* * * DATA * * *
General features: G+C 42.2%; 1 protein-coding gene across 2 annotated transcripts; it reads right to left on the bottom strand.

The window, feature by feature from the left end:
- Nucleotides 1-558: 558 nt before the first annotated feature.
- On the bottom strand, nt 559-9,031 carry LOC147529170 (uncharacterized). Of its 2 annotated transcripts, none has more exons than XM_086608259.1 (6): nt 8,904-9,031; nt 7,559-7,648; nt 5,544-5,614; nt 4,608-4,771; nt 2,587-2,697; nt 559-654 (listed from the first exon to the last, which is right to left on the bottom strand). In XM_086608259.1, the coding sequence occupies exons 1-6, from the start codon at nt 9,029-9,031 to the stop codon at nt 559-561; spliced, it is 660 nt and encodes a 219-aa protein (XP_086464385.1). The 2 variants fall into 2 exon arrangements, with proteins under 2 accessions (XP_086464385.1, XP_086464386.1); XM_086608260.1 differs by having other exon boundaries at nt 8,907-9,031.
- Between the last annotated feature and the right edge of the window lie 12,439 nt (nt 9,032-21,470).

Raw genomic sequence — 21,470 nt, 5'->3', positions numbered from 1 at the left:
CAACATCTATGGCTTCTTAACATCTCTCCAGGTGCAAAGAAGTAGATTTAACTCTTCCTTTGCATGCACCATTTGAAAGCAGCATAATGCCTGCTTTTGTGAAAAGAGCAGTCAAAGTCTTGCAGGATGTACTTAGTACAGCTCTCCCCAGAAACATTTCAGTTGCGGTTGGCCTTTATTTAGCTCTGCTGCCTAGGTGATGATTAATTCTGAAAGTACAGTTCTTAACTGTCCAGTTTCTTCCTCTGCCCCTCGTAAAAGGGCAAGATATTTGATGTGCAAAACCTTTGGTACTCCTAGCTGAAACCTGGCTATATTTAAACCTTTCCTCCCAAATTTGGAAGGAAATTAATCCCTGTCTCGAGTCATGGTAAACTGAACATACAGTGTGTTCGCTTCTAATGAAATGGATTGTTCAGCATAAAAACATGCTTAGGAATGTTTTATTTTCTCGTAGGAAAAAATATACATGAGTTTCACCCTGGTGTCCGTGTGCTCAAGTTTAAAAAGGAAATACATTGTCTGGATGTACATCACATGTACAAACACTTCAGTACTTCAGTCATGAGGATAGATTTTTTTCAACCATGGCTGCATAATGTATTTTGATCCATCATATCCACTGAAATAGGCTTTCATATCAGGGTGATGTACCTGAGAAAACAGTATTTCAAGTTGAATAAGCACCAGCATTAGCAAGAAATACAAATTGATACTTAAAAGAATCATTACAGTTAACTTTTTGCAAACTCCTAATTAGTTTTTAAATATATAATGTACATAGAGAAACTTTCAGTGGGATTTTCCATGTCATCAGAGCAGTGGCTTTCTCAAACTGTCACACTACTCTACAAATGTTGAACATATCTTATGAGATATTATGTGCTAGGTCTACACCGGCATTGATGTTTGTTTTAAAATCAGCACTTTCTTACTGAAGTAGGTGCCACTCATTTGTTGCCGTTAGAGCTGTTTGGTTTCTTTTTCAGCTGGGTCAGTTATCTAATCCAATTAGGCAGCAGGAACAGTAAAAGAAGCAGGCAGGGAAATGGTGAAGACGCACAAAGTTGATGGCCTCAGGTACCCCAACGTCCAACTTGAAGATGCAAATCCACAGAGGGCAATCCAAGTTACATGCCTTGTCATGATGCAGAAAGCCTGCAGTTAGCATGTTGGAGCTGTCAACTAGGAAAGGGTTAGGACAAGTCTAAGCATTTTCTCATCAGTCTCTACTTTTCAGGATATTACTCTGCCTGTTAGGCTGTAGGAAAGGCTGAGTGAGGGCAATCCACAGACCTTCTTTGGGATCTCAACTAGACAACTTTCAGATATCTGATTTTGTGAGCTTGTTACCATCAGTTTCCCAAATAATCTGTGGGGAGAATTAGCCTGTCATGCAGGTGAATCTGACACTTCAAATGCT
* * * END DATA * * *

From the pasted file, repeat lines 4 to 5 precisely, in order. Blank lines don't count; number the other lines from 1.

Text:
- On the bottom strand, nt 559-9,031 carry LOC147529170 (uncharacterized). Of its 2 annotated transcripts, none has more exons than XM_086608259.1 (6): nt 8,904-9,031; nt 7,559-7,648; nt 5,544-5,614; nt 4,608-4,771; nt 2,587-2,697; nt 559-654 (listed from the first exon to the last, which is right to left on the bottom strand). In XM_086608259.1, the coding sequence occupies exons 1-6, from the start codon at nt 9,029-9,031 to the stop codon at nt 559-561; spliced, it is 660 nt and encodes a 219-aa protein (XP_086464385.1). The 2 variants fall into 2 exon arrangements, with proteins under 2 accessions (XP_086464385.1, XP_086464386.1); XM_086608260.1 differs by having other exon boundaries at nt 8,907-9,031.
- Between the last annotated feature and the right edge of the window lie 12,439 nt (nt 9,032-21,470).